Description As if suspended by the fore feet, the elongated form of a dead hair is adapted into an alabastron. The vessel’s thin, dark brown neck protrudes from the hare’s chest, and the top of the vessel’s mouth – which is incised with a leaf pattern – connects to the hare’s fore feet. The thin body of the hare is painted a shade of ochre and decorated with rows of fine brown dots suggesting fur. The outer edges of the hare’s ears are painted in the same dark brown, over which are radiating white lines. The interior of the ears are bright pink and were possibly repainted more recently. The hind legs and fore feet have also been restored. Pottery vessels in the shape of animals were used as containers for perfumed oil. Similar containers are known from Corinth and Rhodes, but the type of clay and other details suggest that this example belongs to a group made by artisans of Greek origin who established workshops in Etruria in the middle of the 6th century BCE.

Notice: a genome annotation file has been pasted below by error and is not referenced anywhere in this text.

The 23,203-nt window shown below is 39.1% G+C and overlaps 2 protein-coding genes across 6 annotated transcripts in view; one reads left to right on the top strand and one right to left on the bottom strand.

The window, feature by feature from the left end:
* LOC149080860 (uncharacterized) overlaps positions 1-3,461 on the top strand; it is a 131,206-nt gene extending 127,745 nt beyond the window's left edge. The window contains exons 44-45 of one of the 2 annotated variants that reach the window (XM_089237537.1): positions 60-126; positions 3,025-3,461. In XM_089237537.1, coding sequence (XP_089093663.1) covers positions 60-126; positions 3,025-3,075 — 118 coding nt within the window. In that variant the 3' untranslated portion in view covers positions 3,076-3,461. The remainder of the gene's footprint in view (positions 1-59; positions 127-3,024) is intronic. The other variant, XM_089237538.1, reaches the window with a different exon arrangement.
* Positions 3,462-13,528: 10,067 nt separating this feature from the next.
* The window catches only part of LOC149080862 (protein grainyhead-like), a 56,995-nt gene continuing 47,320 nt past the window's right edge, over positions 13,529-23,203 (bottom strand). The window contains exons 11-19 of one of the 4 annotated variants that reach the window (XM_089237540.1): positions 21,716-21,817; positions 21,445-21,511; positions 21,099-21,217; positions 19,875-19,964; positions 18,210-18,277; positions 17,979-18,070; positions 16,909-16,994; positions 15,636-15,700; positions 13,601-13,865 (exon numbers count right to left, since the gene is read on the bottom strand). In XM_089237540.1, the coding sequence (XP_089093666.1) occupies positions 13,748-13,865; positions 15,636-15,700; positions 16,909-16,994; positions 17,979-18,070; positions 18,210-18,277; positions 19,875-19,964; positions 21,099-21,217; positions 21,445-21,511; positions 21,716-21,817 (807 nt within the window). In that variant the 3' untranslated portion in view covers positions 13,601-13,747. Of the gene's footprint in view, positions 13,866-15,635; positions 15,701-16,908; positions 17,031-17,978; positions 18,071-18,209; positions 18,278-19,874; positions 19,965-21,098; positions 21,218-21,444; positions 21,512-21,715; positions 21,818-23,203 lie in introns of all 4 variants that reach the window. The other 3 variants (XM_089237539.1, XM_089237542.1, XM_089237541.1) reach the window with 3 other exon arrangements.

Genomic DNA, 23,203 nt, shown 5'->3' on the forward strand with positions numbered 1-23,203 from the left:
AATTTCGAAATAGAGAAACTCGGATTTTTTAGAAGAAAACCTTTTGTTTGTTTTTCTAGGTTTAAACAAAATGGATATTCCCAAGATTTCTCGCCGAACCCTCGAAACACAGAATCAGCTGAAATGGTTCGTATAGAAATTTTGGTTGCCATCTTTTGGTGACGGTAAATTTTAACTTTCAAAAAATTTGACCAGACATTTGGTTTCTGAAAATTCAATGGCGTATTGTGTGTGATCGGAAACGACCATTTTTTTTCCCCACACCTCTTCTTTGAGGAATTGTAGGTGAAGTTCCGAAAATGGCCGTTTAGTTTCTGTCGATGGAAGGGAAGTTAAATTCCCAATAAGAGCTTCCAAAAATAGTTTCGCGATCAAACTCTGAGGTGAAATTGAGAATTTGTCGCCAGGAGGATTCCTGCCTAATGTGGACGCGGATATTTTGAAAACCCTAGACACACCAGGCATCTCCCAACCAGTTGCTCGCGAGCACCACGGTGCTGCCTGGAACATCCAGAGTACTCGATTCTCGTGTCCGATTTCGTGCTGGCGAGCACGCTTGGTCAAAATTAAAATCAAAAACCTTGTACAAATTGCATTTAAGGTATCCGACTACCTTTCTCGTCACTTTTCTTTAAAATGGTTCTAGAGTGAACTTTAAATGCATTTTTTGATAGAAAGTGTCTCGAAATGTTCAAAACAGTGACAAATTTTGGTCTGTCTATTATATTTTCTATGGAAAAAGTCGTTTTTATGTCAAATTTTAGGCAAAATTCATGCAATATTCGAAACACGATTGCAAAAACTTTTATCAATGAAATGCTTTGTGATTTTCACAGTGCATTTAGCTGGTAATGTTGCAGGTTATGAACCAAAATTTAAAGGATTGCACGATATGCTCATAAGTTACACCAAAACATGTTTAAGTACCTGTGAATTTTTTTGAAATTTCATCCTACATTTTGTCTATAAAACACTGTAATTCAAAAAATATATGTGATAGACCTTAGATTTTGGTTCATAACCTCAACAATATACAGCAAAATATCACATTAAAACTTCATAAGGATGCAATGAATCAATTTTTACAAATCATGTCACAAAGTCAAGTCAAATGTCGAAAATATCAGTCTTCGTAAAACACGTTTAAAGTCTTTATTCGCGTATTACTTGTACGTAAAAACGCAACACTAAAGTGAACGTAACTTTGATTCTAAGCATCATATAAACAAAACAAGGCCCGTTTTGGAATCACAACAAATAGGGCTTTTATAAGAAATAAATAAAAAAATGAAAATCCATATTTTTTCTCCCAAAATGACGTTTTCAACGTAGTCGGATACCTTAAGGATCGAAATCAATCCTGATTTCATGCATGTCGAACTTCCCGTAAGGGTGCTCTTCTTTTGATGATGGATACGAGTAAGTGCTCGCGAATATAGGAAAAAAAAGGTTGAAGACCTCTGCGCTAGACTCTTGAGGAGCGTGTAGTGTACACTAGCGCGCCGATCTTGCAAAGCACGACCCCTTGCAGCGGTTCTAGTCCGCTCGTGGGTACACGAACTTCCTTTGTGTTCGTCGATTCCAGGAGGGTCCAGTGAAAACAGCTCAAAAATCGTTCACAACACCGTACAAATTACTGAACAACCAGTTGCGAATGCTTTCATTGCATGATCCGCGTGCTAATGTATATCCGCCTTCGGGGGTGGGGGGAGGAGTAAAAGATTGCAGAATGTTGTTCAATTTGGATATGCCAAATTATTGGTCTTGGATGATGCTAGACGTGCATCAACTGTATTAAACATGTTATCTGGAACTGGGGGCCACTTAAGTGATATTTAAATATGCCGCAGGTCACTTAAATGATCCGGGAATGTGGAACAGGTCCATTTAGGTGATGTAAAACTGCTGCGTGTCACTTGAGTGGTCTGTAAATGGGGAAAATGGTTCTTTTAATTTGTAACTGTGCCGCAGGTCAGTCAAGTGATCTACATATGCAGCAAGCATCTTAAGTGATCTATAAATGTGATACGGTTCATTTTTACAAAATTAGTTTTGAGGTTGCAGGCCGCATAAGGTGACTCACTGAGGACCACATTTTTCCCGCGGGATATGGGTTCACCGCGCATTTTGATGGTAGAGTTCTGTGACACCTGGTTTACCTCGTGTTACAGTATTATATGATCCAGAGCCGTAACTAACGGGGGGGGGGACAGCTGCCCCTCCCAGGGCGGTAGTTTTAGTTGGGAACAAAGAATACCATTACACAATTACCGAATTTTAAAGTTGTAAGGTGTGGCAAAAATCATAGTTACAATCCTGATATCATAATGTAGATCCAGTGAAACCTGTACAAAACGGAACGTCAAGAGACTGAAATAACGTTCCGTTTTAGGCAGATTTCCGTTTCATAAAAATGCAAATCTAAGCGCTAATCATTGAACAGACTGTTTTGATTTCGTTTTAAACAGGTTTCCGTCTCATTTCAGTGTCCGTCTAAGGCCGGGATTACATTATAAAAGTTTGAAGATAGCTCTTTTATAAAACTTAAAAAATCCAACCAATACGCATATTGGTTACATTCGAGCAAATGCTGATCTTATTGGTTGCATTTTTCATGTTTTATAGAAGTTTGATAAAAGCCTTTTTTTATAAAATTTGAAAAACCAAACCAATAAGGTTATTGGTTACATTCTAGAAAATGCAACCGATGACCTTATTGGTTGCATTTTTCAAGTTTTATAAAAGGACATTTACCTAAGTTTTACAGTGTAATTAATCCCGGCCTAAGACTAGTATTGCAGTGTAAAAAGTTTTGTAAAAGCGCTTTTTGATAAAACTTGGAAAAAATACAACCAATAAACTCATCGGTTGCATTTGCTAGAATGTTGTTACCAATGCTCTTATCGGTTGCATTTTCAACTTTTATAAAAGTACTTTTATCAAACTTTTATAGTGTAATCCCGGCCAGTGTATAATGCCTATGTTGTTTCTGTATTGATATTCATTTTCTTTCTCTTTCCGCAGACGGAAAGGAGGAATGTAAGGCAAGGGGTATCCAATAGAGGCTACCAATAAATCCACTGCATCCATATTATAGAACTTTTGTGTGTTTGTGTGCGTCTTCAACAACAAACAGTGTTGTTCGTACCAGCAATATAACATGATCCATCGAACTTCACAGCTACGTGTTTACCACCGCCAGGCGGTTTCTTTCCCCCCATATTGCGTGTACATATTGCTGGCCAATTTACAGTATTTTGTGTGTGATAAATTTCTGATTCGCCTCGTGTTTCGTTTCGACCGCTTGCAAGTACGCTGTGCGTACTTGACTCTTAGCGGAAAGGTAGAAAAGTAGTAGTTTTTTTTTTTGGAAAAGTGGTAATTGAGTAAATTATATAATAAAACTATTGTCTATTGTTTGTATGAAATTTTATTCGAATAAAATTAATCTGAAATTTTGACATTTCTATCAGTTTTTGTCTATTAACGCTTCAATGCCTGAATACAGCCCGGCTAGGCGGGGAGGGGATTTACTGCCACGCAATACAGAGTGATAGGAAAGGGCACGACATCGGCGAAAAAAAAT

Provenance Alessandro Castellani, Rome [date and mode of acquisition unknown]; Collection sale, Alessandro Castellani, Rome, 1884, no. 36 [p. 7]; Dikran Kelekian, Paris and New York [date and mode of acquisition unknown]; Henry Walters, Baltimore, 1931, by purchase; Walters Art Museum, 1931, by bequest.
Credit Acquired by Henry Walters, 1931
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